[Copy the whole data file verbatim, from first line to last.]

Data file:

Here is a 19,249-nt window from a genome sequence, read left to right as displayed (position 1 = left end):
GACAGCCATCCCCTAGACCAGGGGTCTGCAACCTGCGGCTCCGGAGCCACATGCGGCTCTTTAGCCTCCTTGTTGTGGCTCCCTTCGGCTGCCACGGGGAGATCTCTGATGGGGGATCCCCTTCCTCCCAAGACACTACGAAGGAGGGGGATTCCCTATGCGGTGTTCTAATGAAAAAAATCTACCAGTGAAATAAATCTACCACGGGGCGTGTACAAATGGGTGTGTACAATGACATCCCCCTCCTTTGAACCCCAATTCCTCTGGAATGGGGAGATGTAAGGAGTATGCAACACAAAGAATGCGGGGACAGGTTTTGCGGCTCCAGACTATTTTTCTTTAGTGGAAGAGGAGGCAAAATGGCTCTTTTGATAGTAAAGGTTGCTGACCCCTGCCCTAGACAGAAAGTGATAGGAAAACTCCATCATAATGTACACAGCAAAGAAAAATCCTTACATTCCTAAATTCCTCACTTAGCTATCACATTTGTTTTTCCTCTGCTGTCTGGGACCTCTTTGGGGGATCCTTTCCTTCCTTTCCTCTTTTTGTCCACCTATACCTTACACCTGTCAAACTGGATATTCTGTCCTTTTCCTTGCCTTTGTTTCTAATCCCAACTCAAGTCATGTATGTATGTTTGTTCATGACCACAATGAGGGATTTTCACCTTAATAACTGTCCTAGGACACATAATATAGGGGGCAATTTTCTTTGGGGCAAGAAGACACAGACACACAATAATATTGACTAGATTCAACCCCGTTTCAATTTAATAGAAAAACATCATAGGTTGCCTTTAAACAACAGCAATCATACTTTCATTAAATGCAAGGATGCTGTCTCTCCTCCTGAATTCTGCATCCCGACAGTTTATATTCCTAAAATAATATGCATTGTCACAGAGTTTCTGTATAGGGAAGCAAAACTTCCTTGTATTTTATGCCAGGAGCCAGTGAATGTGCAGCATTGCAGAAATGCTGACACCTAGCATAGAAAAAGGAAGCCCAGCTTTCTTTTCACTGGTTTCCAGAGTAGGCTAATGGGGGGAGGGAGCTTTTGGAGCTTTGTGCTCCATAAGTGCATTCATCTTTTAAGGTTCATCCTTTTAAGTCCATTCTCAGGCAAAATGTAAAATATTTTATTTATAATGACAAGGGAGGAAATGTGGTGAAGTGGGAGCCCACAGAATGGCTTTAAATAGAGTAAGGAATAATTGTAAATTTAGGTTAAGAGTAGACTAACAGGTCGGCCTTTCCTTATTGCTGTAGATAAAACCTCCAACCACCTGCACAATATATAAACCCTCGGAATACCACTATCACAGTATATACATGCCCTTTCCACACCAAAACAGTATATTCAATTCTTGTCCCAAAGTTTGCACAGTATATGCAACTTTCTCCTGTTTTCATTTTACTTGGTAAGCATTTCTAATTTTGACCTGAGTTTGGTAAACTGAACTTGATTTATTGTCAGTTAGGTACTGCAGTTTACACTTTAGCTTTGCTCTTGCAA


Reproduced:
Here is a 19,249-nt window from a genome sequence, read left to right as displayed (position 1 = left end):
GACAGCCATCCCCTAGACCAGGGGTCTGCAACCTGCGGCTCCGGAGCCACATGCGGCTCTTTAGCCTCCTTGTTGTGGCTCCCTTCGGCTGCCACGGGGAGATCTCTGATGGGGGATCCCCTTCCTCCCAAGACACTACGAAGGAGGGGGATTCCCTATGCGGTGTTCTAATGAAAAAAATCTACCAGTGAAATAAATCTACCACGGGGCGTGTACAAATGGGTGTGTACAATGACATCCCCCTCCTTTGAACCCCAATTCCTCTGGAATGGGGAGATGTAAGGAGTATGCAACACAAAGAATGCGGGGACAGGTTTTGCGGCTCCAGACTATTTTTCTTTAGTGGAAGAGGAGGCAAAATGGCTCTTTTGATAGTAAAGGTTGCTGACCCCTGCCCTAGACAGAAAGTGATAGGAAAACTCCATCATAATGTACACAGCAAAGAAAAATCCTTACATTCCTAAATTCCTCACTTAGCTATCACATTTGTTTTTCCTCTGCTGTCTGGGACCTCTTTGGGGGATCCTTTCCTTCCTTTCCTCTTTTTGTCCACCTATACCTTACACCTGTCAAACTGGATATTCTGTCCTTTTCCTTGCCTTTGTTTCTAATCCCAACTCAAGTCATGTATGTATGTTTGTTCATGACCACAATGAGGGATTTTCACCTTAATAACTGTCCTAGGACACATAATATAGGGGGCAATTTTCTTTGGGGCAAGAAGACACAGACACACAATAATATTGACTAGATTCAACCCCGTTTCAATTTAATAGAAAAACATCATAGGTTGCCTTTAAACAACAGCAATCATACTTTCATTAAATGCAAGGATGCTGTCTCTCCTCCTGAATTCTGCATCCCGACAGTTTATATTCCTAAAATAATATGCATTGTCACAGAGTTTCTGTATAGGGAAGCAAAACTTCCTTGTATTTTATGCCAGGAGCCAGTGAATGTGCAGCATTGCAGAAATGCTGACACCTAGCATAGAAAAAGGAAGCCCAGCTTTCTTTTCACTGGTTTCCAGAGTAGGCTAATGGGGGGAGGGAGCTTTTGGAGCTTTGTGCTCCATAAGTGCATTCATCTTTTAAGGTTCATCCTTTTAAGTCCATTCTCAGGCAAAATGTAAAATATTTTATTTATAATGACAAGGGAGGAAATGTGGTGAAGTGGGAGCCCACAGAATGGCTTTAAATAGAGTAAGGAATAATTGTAAATTTAGGTTAAGAGTAGACTAACAGGTCGGCCTTTCCTTATTGCTGTAGATAAAACCTCCAACCACCTGCACAATATATAAACCCTCGGAATACCACTATCACAGTATATACATGCCCTTTCCACACCAAAACAGTATATTCAATTCTTGTCCCAAAGTTTGCACAGTATATGCAACTTTCTCCTGTTTTCATTTTACTTGGTAAGCATTTCTAATTTTGACCTGAGTTTGGTAAACTGAACTTGATTTATTGTCAGTTAGGTACTGCAGTTTACACTTTAGCTTTGCTCTTGCAA